The Shelter

Through the wasteland the twin pilgrims wandered, stopping in the ruins of monasteries, camping by old traffic lights that grew like strange, lone trees from mounds of gravel and dust, and unearthing the odd relic here and there as they went. One night, they camped upon the tiled roof of an old sacred site now level with the shaved plains. Winds fiercely blew, and they broke through the roof to get to shelter in the dusted spaces below. The girl wandered with a candle while her fellow built a small fire. She returned with an old book mostly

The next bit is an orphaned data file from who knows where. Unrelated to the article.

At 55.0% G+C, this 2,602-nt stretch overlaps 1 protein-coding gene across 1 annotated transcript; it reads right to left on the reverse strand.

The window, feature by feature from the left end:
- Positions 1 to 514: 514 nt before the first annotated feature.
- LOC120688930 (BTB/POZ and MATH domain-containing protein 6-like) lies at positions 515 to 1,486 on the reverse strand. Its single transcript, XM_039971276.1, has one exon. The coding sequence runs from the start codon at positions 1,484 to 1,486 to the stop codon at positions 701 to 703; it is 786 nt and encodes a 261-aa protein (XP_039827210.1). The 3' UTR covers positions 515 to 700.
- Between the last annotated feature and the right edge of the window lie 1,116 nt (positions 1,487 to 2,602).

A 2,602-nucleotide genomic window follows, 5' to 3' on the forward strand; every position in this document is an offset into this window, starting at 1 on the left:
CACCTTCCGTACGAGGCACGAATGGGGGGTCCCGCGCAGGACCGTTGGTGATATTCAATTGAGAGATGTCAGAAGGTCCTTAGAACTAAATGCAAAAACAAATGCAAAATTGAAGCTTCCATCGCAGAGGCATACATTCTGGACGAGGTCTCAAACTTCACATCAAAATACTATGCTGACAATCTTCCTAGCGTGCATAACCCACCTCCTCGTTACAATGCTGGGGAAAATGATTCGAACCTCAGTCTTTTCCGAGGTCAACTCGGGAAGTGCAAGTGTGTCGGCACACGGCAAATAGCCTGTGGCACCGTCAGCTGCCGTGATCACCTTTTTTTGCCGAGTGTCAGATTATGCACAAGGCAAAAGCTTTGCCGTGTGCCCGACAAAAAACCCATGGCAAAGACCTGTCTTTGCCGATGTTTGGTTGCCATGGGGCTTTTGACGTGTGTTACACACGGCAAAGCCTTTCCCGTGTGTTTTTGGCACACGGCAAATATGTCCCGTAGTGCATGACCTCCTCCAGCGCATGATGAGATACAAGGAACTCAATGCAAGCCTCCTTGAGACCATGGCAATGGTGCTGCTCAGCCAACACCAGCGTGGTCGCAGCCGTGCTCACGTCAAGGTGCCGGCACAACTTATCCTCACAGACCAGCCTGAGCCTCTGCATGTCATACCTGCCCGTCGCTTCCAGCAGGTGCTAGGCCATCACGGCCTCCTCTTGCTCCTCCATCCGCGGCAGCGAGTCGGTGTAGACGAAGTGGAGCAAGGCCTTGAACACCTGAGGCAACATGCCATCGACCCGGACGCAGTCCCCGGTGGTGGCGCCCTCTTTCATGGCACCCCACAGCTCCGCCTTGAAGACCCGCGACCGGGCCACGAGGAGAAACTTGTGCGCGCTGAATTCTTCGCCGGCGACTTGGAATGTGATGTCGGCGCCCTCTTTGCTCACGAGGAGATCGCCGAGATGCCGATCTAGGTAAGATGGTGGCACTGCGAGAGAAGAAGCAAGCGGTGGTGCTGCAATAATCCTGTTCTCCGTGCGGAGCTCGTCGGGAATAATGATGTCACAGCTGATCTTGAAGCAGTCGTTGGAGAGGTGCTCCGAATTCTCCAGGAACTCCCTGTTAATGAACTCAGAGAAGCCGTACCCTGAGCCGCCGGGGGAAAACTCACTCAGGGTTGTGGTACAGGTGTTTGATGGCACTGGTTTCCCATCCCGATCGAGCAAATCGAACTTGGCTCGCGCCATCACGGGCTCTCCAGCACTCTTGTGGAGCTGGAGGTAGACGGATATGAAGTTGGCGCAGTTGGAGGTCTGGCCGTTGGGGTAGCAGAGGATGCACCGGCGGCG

charred. The script was familiar, and she read aloud the few legible pages that remained. “What a worthless book,” she sighed. “It is nothing but names and genealogies.” The other stared into the fire. She hurled the book at him, and lay her bedroll near the glowing warmth, her body sinking into shadow. The other read the page, and said to his twin, “Bone of my bone, this is not worthless. Maybe the ones who wrote it believed that heaven cares for all people and their stories and where they came from, and this was proof that it was worth praying for others.” The twin did not reply. Later, when she was asleep, he carefully cut the surviving pages from the book and placed them into his journal. Then, taking a fountain pen, he added his own name and the name of his twin. Closing the book, he listened to the fire snap hiss and kept watch on the grim and endless stars shining through the broken roof.

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